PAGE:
After seedlings take root, natural selection comes into play, with essential guidance from foresters. Remarkably, more than 85% of planted seedlings thrive in reforested areas. Over the next generation, private landowners invest over $400 per acre to enhance the growth of young trees. It often takes three generations of human foresters, practicing sustainable science-based forestry, to manage just one generation of private forest.
Thinning is the process of selectively removing trees in a forest to reduce density and competition, promoting the growth of higher quality trees. Reforested second-growth forests undergo thinning every 10 to 15 years, eliminating weaker trees to provide more space and light for stronger ones, enhancing overall forest health. The removed trees and branches are utilized in paper and pulp-based products. Scientific research confirms that active forest management, such as thinning, can restore ecosystem health, improve habitat quality, and reduce wildfire risk by reducing excess fuels.
Enhancing forest health and minimizing fire risks while supporting rural jobs are bipartisan priorities in Washington. The Washington DNR’s 20-Year Forest Health Strategic Plan outlines how these goals can be achieved.
Through proper herbicide application, private forest landowners can foster the growth of young trees by controlling competing wild vegetation above and below ground and enriching soils with fertilizers. Strict herbicide use requirements ensure the protection of water and soil quality, as well as the habitat of fish, wildlife, and local communities. The forestry practices of WFPA’s members are the result of extensive science-based research, adaptive management, and collaboration.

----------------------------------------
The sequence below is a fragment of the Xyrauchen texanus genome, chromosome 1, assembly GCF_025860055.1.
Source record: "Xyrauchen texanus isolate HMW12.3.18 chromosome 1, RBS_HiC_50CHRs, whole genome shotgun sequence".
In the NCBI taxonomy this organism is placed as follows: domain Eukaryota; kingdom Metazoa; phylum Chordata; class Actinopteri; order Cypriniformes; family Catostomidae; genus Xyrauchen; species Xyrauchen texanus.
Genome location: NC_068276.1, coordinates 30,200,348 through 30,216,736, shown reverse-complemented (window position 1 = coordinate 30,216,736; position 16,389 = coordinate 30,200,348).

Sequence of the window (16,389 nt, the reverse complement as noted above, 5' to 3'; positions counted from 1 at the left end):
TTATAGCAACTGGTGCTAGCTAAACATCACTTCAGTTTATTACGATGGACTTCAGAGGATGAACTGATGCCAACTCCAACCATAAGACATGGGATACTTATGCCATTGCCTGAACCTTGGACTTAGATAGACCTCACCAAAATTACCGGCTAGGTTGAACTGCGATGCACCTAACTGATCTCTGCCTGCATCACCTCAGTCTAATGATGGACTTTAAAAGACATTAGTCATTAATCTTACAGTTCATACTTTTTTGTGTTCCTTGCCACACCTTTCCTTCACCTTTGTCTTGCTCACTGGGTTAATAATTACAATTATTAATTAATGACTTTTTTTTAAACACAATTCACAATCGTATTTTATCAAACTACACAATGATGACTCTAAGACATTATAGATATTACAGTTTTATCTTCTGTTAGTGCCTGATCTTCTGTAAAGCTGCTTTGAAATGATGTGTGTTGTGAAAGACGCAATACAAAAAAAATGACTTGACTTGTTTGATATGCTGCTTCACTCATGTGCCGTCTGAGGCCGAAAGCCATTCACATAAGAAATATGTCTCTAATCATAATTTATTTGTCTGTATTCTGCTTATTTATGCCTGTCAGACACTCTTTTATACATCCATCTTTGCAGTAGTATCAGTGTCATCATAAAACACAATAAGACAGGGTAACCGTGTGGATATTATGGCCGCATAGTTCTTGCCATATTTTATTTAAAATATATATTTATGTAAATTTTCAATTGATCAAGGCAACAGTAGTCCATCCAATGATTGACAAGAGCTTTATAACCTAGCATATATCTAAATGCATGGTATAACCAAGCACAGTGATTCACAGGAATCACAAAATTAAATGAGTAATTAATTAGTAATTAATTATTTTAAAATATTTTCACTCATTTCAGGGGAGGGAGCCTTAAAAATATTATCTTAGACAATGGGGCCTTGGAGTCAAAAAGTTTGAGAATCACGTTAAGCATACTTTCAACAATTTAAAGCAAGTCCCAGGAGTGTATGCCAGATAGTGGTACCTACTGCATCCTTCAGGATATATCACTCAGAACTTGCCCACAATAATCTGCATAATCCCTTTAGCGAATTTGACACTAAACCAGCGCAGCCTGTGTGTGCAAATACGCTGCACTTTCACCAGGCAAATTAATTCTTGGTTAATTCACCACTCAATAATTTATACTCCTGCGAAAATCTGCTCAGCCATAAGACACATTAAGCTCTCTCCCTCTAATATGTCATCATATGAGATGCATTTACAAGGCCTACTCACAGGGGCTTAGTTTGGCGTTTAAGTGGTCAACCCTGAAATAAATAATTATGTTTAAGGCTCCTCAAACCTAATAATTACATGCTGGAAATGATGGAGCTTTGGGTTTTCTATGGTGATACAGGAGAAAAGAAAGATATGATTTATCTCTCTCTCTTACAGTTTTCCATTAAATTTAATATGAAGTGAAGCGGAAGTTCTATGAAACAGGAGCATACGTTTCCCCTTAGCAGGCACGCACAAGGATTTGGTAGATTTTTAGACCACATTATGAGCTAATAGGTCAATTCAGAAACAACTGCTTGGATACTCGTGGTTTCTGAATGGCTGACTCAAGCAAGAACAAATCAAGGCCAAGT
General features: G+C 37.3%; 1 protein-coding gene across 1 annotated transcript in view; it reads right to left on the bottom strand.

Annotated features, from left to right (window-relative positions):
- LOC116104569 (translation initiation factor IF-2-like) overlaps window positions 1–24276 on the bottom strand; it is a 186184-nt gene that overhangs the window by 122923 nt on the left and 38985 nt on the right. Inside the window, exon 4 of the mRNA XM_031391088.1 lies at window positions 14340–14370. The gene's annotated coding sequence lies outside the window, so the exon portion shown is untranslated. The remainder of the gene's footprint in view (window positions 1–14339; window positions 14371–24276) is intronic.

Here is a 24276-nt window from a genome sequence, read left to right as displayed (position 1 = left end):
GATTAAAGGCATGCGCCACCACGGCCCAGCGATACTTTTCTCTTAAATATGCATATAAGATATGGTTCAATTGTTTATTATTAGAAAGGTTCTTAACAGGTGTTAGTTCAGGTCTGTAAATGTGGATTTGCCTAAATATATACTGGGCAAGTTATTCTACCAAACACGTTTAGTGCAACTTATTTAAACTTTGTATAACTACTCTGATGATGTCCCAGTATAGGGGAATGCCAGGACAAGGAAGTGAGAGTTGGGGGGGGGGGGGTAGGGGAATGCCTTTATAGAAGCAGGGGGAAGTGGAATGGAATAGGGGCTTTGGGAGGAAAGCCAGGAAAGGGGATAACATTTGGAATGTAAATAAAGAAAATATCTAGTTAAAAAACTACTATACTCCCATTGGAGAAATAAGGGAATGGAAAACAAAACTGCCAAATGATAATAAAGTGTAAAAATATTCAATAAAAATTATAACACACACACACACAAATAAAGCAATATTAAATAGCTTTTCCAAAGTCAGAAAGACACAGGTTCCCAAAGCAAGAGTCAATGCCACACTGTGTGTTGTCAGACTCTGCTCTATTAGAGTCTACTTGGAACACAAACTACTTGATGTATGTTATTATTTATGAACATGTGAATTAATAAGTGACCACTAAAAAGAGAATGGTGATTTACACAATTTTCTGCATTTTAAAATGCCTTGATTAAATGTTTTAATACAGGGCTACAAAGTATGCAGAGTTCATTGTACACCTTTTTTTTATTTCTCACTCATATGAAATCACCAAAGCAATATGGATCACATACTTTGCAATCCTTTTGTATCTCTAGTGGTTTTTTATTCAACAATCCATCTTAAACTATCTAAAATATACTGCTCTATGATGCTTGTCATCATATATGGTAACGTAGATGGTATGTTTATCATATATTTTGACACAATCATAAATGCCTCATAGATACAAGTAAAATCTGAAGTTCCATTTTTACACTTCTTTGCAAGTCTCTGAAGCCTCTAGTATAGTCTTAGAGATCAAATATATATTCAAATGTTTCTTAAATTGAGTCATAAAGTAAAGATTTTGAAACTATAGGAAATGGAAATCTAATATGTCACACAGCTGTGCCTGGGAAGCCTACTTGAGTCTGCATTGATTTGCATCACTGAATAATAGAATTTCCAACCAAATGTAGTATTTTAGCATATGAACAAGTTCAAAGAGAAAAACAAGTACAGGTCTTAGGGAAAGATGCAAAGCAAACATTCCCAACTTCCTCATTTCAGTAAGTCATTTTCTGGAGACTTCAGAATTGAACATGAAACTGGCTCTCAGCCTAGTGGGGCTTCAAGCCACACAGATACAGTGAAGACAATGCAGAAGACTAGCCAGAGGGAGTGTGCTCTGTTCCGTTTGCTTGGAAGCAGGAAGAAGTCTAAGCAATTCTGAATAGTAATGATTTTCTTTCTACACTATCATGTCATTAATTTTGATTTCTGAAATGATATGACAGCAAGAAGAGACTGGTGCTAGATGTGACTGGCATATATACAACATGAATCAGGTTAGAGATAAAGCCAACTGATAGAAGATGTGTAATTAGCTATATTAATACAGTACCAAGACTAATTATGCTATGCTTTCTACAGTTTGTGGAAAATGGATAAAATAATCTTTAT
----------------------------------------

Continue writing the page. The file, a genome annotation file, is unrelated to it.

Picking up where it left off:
Insects, diseases, and excessive animal damage pose threats to healthy, sustainable forests. Foliage and root diseases can spread and harm trees. Insects like bark beetles target stressed trees. Extreme temperatures, drought, and high winds can damage large forest areas or create vulnerability to disease and insects. Excessive animal damage can hinder the growth of new forests. Accurate diagnosis and effective management are crucial to protect forests and ensure their future growth.
Achieving healthy forests is a joint effort between the public and landowners. Private landowners actively participate in the State’s Forest Health Technical Advisory Committee, which engages with the public to address concerns about forest health. Legislation will be developed, following a three-tiered approach:
For more information, visit Washington State Wildfires to learn about reducing the risk of catastrophic wildfire.
Learn More About Reducing the Risk of Catastrophic Wildfire